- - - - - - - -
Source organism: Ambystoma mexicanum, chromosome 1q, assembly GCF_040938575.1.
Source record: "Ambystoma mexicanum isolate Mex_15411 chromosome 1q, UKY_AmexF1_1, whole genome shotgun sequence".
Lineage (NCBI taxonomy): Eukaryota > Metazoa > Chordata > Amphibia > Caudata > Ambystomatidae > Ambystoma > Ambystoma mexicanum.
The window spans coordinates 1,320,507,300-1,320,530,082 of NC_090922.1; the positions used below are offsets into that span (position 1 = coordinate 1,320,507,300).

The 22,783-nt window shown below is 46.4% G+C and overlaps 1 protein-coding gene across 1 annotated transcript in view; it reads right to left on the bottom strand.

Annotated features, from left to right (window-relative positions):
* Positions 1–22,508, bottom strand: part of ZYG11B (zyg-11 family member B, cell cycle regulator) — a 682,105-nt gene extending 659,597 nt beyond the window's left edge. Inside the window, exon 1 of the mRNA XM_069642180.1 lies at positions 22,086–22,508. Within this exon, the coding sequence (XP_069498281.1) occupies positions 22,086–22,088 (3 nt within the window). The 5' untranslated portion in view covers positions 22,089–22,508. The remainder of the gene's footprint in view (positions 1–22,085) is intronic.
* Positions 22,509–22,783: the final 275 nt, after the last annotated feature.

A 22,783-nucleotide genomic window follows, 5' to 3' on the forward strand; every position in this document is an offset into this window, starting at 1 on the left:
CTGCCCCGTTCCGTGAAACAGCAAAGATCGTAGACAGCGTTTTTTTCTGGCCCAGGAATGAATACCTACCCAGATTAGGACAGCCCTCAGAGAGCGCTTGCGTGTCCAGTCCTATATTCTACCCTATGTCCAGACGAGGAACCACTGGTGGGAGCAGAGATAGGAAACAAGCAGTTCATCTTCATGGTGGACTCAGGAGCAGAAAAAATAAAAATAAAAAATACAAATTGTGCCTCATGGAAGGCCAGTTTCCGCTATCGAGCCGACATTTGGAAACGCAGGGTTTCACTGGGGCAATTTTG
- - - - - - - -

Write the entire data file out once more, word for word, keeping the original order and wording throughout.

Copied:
Source organism: Ambystoma mexicanum, chromosome 1q, assembly GCF_040938575.1.
Source record: "Ambystoma mexicanum isolate Mex_15411 chromosome 1q, UKY_AmexF1_1, whole genome shotgun sequence".
Lineage (NCBI taxonomy): Eukaryota > Metazoa > Chordata > Amphibia > Caudata > Ambystomatidae > Ambystoma > Ambystoma mexicanum.
The window spans coordinates 1,320,507,300-1,320,530,082 of NC_090922.1; the positions used below are offsets into that span (position 1 = coordinate 1,320,507,300).

The 22,783-nt window shown below is 46.4% G+C and overlaps 1 protein-coding gene across 1 annotated transcript in view; it reads right to left on the bottom strand.

Annotated features, from left to right (window-relative positions):
* Positions 1–22,508, bottom strand: part of ZYG11B (zyg-11 family member B, cell cycle regulator) — a 682,105-nt gene extending 659,597 nt beyond the window's left edge. Inside the window, exon 1 of the mRNA XM_069642180.1 lies at positions 22,086–22,508. Within this exon, the coding sequence (XP_069498281.1) occupies positions 22,086–22,088 (3 nt within the window). The 5' untranslated portion in view covers positions 22,089–22,508. The remainder of the gene's footprint in view (positions 1–22,085) is intronic.
* Positions 22,509–22,783: the final 275 nt, after the last annotated feature.

A 22,783-nucleotide genomic window follows, 5' to 3' on the forward strand; every position in this document is an offset into this window, starting at 1 on the left:
CTGCCCCGTTCCGTGAAACAGCAAAGATCGTAGACAGCGTTTTTTTCTGGCCCAGGAATGAATACCTACCCAGATTAGGACAGCCCTCAGAGAGCGCTTGCGTGTCCAGTCCTATATTCTACCCTATGTCCAGACGAGGAACCACTGGTGGGAGCAGAGATAGGAAACAAGCAGTTCATCTTCATGGTGGACTCAGGAGCAGAAAAAATAAAAATAAAAAATACAAATTGTGCCTCATGGAAGGCCAGTTTCCGCTATCGAGCCGACATTTGGAAACGCAGGGTTTCACTGGGGCAATTTTG